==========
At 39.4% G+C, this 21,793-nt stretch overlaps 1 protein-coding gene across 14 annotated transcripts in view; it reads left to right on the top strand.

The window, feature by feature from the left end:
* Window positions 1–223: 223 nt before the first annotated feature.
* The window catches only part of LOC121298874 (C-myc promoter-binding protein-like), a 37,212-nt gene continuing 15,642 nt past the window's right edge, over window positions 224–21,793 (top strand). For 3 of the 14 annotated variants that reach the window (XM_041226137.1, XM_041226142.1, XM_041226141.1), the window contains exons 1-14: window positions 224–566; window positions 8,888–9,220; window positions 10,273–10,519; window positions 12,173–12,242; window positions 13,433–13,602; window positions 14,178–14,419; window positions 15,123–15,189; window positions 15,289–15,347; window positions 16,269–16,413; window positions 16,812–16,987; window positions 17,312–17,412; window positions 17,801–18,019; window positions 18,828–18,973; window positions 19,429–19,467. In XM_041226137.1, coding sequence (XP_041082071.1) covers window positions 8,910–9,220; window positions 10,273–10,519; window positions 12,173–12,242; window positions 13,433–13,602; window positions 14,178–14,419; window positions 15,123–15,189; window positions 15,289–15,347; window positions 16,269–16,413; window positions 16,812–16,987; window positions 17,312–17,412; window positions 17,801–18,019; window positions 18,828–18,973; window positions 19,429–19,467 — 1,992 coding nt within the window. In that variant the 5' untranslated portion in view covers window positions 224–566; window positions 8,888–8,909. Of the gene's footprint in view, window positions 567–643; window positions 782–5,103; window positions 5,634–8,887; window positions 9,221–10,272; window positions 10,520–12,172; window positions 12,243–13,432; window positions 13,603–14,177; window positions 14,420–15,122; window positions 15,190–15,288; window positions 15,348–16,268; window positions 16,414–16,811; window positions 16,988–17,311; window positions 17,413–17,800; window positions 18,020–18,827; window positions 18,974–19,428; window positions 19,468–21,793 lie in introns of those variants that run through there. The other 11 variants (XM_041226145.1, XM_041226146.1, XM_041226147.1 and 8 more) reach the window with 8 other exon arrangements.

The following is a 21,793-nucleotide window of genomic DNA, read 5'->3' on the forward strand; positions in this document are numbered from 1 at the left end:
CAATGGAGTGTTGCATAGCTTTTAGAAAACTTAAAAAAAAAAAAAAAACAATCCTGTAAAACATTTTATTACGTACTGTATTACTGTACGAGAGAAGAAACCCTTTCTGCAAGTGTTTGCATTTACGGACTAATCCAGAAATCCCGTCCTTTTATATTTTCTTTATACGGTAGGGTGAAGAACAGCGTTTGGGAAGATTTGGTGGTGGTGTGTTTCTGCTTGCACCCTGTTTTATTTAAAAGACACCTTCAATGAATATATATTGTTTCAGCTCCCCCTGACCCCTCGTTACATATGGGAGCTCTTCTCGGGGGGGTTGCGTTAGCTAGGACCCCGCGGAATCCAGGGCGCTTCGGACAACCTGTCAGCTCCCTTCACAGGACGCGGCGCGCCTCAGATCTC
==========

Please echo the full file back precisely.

At 39.4% G+C, this 21,793-nt stretch overlaps 1 protein-coding gene across 14 annotated transcripts in view; it reads left to right on the top strand.

The window, feature by feature from the left end:
* Window positions 1–223: 223 nt before the first annotated feature.
* The window catches only part of LOC121298874 (C-myc promoter-binding protein-like), a 37,212-nt gene continuing 15,642 nt past the window's right edge, over window positions 224–21,793 (top strand). For 3 of the 14 annotated variants that reach the window (XM_041226137.1, XM_041226142.1, XM_041226141.1), the window contains exons 1-14: window positions 224–566; window positions 8,888–9,220; window positions 10,273–10,519; window positions 12,173–12,242; window positions 13,433–13,602; window positions 14,178–14,419; window positions 15,123–15,189; window positions 15,289–15,347; window positions 16,269–16,413; window positions 16,812–16,987; window positions 17,312–17,412; window positions 17,801–18,019; window positions 18,828–18,973; window positions 19,429–19,467. In XM_041226137.1, coding sequence (XP_041082071.1) covers window positions 8,910–9,220; window positions 10,273–10,519; window positions 12,173–12,242; window positions 13,433–13,602; window positions 14,178–14,419; window positions 15,123–15,189; window positions 15,289–15,347; window positions 16,269–16,413; window positions 16,812–16,987; window positions 17,312–17,412; window positions 17,801–18,019; window positions 18,828–18,973; window positions 19,429–19,467 — 1,992 coding nt within the window. In that variant the 5' untranslated portion in view covers window positions 224–566; window positions 8,888–8,909. Of the gene's footprint in view, window positions 567–643; window positions 782–5,103; window positions 5,634–8,887; window positions 9,221–10,272; window positions 10,520–12,172; window positions 12,243–13,432; window positions 13,603–14,177; window positions 14,420–15,122; window positions 15,190–15,288; window positions 15,348–16,268; window positions 16,414–16,811; window positions 16,988–17,311; window positions 17,413–17,800; window positions 18,020–18,827; window positions 18,974–19,428; window positions 19,468–21,793 lie in introns of those variants that run through there. The other 11 variants (XM_041226145.1, XM_041226146.1, XM_041226147.1 and 8 more) reach the window with 8 other exon arrangements.

The following is a 21,793-nucleotide window of genomic DNA, read 5'->3' on the forward strand; positions in this document are numbered from 1 at the left end:
CAATGGAGTGTTGCATAGCTTTTAGAAAACTTAAAAAAAAAAAAAAAACAATCCTGTAAAACATTTTATTACGTACTGTATTACTGTACGAGAGAAGAAACCCTTTCTGCAAGTGTTTGCATTTACGGACTAATCCAGAAATCCCGTCCTTTTATATTTTCTTTATACGGTAGGGTGAAGAACAGCGTTTGGGAAGATTTGGTGGTGGTGTGTTTCTGCTTGCACCCTGTTTTATTTAAAAGACACCTTCAATGAATATATATTGTTTCAGCTCCCCCTGACCCCTCGTTACATATGGGAGCTCTTCTCGGGGGGGTTGCGTTAGCTAGGACCCCGCGGAATCCAGGGCGCTTCGGACAACCTGTCAGCTCCCTTCACAGGACGCGGCGCGCCTCAGATCTC